Smart Camaros and Next Gen Sim Men: Tech Highlights from ACEP Exhibit Floor

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Once again, the ACEP Scientific Assembly offered a veritable playland of medical gadgets and gizmos. Many of these offerings were concentrated within ACEP’s now perennial “InnovatED”. This year’s “innovation zone” was full of video laryngoscopes, telemedicine setups, trackboards… and a wrecked Camaro.

Why did someone decide to drop a beautiful hot rod with a dramatic front-end collision into the middle of an exhibit hall? Because as it turns out, GM OnStar has the capability, at the time of a crash, to determine the likelihood of a severe injury. They derive this number based on maximum change in car velocity, direction of force, whether occupants were wearing seatbelts, and other factors. If the likelihood crosses a certain threshold, first responders are notified to help choose an appropriate ED for transport. In coordination with the CDC, researchers at Ann Arbor reviewed the data; a threshold of 20% was found to combine an optimal balance of sensitivity and specificity. OnStar also certifies emergency advisors who can guide drivers and passengers after a crash (or delivering a baby, as the case may be). The OnStar emergency dispatcher can relay crash telemetry and vehicle occupant details to the local 911, to help EMS plan transport.

SynDaver345Another novel find was a new kind of manikin – a “SynDaver” – for use in simulation education. This next gen sim man is made of a material that offers an unusually realistic skin texture, a layered and appropriate toughness, and a bit of (unsettling) moisture. Intubating on the SynDaver felt more realistic than prior manikins I’ve used, and trying to move the synthetic tongue out of the way was downright disturbing. Placing IOs on the SynDaver elicited sympathy. One barrier to realism was the skin’s unusual coolness to the touch; we were told this is because vendors had initiated therapeutic hypothermia. SynDavers can be made to have functioning circulatory and respiratory symptoms, with musculature and internal organs. They were originally designed for validating medical device design and manufacturing, but are now finding their way into anatomy labs, simulation labs – including surgery simulation. There is even a model for morticians in training. Students will probably find it a step up from practicing sutures on oranges (it’s good for venipuncture and cric training, too) but their teachers may balk at the cost.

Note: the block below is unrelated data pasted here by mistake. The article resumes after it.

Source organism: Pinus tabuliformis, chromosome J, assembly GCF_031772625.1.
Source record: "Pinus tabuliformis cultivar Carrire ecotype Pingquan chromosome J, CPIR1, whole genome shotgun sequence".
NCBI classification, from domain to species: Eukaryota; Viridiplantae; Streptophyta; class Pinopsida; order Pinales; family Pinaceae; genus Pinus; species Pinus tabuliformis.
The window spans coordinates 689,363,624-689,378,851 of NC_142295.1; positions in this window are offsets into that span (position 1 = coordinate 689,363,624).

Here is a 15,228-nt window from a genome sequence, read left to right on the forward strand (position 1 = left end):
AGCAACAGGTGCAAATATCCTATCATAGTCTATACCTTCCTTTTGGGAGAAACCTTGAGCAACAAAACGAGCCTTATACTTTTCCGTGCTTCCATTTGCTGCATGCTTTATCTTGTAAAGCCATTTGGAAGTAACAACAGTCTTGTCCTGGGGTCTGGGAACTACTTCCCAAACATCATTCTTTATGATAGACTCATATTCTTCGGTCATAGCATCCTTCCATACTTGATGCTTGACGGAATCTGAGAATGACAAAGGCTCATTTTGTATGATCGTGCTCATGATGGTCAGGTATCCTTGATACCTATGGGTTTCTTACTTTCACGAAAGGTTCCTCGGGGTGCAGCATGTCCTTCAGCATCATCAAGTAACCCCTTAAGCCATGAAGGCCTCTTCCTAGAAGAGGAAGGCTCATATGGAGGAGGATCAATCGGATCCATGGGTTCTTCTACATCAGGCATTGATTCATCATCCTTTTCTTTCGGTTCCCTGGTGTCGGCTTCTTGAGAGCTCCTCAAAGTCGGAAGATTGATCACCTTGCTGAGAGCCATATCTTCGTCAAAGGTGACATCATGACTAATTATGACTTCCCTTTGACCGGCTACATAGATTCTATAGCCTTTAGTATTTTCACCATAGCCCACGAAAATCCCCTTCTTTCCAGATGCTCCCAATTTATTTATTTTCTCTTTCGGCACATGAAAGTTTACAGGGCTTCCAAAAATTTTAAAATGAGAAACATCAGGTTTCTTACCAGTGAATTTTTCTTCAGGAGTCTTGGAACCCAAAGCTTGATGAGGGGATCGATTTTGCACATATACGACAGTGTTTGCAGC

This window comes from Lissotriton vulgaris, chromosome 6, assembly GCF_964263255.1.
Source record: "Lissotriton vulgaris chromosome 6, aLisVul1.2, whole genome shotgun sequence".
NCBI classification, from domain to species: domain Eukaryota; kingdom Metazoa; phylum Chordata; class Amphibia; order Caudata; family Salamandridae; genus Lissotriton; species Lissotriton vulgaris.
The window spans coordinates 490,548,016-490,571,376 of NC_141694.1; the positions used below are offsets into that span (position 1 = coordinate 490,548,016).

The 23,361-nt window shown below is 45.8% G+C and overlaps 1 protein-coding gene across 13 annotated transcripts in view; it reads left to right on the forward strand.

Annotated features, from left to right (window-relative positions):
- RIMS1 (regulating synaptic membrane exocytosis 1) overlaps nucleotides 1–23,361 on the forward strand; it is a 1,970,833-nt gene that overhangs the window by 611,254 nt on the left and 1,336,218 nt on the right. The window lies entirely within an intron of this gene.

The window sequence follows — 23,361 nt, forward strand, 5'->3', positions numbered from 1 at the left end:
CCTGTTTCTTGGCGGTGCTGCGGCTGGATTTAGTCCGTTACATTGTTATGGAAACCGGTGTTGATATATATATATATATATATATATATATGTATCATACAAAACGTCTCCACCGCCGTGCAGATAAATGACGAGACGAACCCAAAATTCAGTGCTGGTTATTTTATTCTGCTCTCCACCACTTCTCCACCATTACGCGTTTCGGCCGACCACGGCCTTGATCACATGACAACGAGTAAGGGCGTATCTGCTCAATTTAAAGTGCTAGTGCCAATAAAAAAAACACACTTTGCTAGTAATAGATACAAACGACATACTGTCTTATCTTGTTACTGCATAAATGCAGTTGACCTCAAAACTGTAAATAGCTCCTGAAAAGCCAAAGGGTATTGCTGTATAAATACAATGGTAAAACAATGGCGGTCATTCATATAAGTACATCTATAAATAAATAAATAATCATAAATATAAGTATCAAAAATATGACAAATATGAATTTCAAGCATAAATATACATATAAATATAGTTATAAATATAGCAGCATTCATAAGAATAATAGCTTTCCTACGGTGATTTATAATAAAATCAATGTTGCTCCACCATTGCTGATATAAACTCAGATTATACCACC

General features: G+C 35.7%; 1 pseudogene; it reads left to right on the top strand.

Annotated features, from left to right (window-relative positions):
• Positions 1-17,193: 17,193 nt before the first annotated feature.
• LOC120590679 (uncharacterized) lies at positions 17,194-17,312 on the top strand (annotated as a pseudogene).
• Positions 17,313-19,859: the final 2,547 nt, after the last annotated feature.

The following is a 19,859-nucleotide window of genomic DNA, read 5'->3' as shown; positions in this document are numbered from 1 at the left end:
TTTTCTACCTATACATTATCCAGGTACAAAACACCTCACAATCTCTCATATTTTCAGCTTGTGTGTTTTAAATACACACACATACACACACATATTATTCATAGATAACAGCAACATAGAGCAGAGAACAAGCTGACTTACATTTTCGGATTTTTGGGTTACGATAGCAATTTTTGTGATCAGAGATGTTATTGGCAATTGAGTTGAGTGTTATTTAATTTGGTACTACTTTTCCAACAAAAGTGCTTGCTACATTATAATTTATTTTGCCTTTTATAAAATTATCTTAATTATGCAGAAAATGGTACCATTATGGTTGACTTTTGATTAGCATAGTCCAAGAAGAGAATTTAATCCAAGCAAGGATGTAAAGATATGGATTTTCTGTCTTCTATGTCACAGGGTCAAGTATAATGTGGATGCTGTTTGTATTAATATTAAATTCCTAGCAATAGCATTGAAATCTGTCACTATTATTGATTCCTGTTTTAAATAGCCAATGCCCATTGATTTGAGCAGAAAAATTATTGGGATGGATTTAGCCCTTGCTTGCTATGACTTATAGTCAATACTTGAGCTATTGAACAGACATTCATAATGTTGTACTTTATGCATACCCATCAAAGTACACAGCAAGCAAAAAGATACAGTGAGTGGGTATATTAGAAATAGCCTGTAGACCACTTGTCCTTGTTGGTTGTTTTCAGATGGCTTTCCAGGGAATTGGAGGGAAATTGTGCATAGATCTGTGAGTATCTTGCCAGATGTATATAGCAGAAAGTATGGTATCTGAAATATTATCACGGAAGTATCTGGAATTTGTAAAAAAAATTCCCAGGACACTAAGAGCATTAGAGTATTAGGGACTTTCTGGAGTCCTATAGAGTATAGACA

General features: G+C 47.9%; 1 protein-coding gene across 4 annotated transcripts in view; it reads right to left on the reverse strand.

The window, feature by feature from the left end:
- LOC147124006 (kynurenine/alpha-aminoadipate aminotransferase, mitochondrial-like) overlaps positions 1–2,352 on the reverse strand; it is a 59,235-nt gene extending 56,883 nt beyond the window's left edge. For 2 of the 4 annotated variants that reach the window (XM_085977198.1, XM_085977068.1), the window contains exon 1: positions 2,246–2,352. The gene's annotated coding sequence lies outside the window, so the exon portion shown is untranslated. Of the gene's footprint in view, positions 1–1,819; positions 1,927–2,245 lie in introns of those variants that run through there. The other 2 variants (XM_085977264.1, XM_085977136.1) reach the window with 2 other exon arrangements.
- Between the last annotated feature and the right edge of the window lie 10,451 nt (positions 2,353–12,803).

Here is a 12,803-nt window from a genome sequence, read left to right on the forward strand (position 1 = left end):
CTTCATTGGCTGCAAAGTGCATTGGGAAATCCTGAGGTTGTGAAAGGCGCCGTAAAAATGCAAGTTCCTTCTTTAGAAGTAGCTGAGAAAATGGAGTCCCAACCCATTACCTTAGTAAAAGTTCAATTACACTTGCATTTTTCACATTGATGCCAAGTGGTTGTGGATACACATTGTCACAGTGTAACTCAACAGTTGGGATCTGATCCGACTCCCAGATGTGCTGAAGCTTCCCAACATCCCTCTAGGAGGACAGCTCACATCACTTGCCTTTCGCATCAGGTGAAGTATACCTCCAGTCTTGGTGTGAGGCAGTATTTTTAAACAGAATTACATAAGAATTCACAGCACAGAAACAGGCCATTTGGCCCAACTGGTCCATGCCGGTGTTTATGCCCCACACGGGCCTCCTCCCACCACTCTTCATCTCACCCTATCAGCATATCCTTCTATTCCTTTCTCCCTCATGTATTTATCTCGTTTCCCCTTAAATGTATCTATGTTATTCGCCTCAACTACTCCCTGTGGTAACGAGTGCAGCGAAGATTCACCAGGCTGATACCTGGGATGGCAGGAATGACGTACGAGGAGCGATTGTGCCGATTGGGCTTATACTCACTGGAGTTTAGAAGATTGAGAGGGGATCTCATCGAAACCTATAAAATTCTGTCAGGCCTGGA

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Photos by Bridget McGahen


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ABOUT THE AUTHOR

SENIOR EDITOR Nicholas Genes is a specialist in emergency medicine informatics in New York City. Dr. Genes is EPM's resident tech guru and can be found sharing his wit and wisdom all over the web.

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